President Ma Ying-jeou (馬英九) recently announced that the government-designated purchasing price for rice will increase by at least NT$2 a kilogram. However, farmers are worried that the way in which rice trading is organized means that only rice traders will benefit, particularly as the increase was announced at a time when farmers are between harvests.
Furthermore, the retail price for rice has already started rising, giving local store owners plenty to complain about. The Democratic Progressive Party (DPP) suspects the policy is simply another ploy to buy votes.
As a result, what originally seemed like a policy intended to benefit farmers has been badly managed. It has also highlighted a blind spot in the Ma administration’s implementation of policy — a tendency to devise policies without the necessary complementary measures.
Despite the recent rise in commodity prices, the purchasing price for rice had not increased for many years. For quite some time, 4.8kg of rice cost the same as a single packet of cigarettes, an indication of the hardships faced by many farmers.
It is possible that the president and other government officials are meeting only sympathetic farmers when they visit rural areas and so haven’t heard complaints from farmers.
Legislators frequently question agricultural officials, demanding that hardworking farmers receive some sort of relief, but the typical response has been an undertaking to “make evaluations.”
Ma’s sudden announcement, just as focus has shifted to legislative and presidential elections in January, is similar to his declaration last month that construction of Kuokuang Petrochemical Technology Co’s proposed naphtha cracker in Changhua County would be suspended.
Not only is the timing of the increase in rice prices questionable, but follow-up measures to ensure that the price hike directly benefits farmers were not promptly unveiled, thus inciting public anger.
For the past three years, Ma has continually said how much he values the agricultural sector and how he has defended the interests of farmers more than any of his predecessors. Utilizing an embedded advertising strategy, the government has gone to great lengths to emphasize the successes of its agricultural policies in the media.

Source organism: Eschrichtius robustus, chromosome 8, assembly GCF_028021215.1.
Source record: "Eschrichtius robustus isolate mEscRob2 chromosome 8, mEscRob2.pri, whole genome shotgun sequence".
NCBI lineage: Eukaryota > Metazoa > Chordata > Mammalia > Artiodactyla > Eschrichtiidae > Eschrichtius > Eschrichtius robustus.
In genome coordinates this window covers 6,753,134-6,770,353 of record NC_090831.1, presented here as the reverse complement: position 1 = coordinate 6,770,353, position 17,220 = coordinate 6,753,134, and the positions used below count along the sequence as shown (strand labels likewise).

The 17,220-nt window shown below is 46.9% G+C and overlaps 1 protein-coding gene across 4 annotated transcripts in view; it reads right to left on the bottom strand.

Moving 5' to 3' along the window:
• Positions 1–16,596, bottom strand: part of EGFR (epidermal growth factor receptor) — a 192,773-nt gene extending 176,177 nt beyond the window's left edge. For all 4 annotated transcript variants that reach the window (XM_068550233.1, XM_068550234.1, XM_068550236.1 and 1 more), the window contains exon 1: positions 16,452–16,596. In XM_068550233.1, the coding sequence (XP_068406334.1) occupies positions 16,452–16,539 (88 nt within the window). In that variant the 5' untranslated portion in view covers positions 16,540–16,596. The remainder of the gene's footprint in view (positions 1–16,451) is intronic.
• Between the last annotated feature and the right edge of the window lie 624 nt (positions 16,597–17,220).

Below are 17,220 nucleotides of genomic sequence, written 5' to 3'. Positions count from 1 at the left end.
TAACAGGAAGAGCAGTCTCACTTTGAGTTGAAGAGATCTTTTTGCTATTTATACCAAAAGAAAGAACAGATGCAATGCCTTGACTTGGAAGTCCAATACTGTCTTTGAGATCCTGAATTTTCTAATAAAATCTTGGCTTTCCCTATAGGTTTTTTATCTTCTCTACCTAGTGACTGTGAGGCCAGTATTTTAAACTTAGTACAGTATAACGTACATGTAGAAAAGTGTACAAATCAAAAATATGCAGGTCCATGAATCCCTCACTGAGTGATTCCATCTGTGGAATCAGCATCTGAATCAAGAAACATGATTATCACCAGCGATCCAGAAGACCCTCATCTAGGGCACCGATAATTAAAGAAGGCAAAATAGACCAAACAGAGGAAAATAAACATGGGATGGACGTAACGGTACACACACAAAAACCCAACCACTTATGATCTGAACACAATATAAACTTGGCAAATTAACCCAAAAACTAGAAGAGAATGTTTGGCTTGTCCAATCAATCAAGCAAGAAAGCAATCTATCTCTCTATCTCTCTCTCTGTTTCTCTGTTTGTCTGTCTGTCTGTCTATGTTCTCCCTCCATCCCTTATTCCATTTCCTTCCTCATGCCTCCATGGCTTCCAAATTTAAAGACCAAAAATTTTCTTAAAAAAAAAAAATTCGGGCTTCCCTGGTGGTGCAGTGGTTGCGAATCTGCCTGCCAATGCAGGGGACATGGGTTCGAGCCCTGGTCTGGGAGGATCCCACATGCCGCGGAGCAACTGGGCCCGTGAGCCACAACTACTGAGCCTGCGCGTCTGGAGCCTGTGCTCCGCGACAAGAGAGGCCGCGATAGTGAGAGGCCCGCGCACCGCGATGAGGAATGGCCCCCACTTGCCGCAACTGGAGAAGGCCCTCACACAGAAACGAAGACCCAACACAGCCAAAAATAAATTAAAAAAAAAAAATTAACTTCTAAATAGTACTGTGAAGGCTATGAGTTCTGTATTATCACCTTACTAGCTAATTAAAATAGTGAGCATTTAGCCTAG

Ironically, the average annual income for farmers in Taiwan is still less than NT$200,000. Cross-strait agricultural exchanges and the Economic Cooperation Framework Agreement (ECFA) have been claimed as achievements, but available data raise serious questions about the veracity of such statements.
Last year, the nation imported US$662 million worth of agricultural produce from China, while agricultural exports to China amounted to US$521 million — a trade deficit of US$141 million.
Most Taiwanese farmers and fishermen are unable to reap the benefits of cross-strait exchanges, but they are very much aware that their livelihoods are being undermined by cheap Chinese produce that is smuggled into the country and sold everywhere.
This has harmed markets and exacerbated problems in agricultural production and marketing.
Taiwanese farmers and fishermen are now skeptical about the Ma administration’s ability to govern, causing the Chinese Nationalist Party (KMT) to lose yet more support in the south.
In light of such developments, it is inevitable that the increase in the government’s purchasing price for rice will be criticized as a blatant attempt to manipulate voters.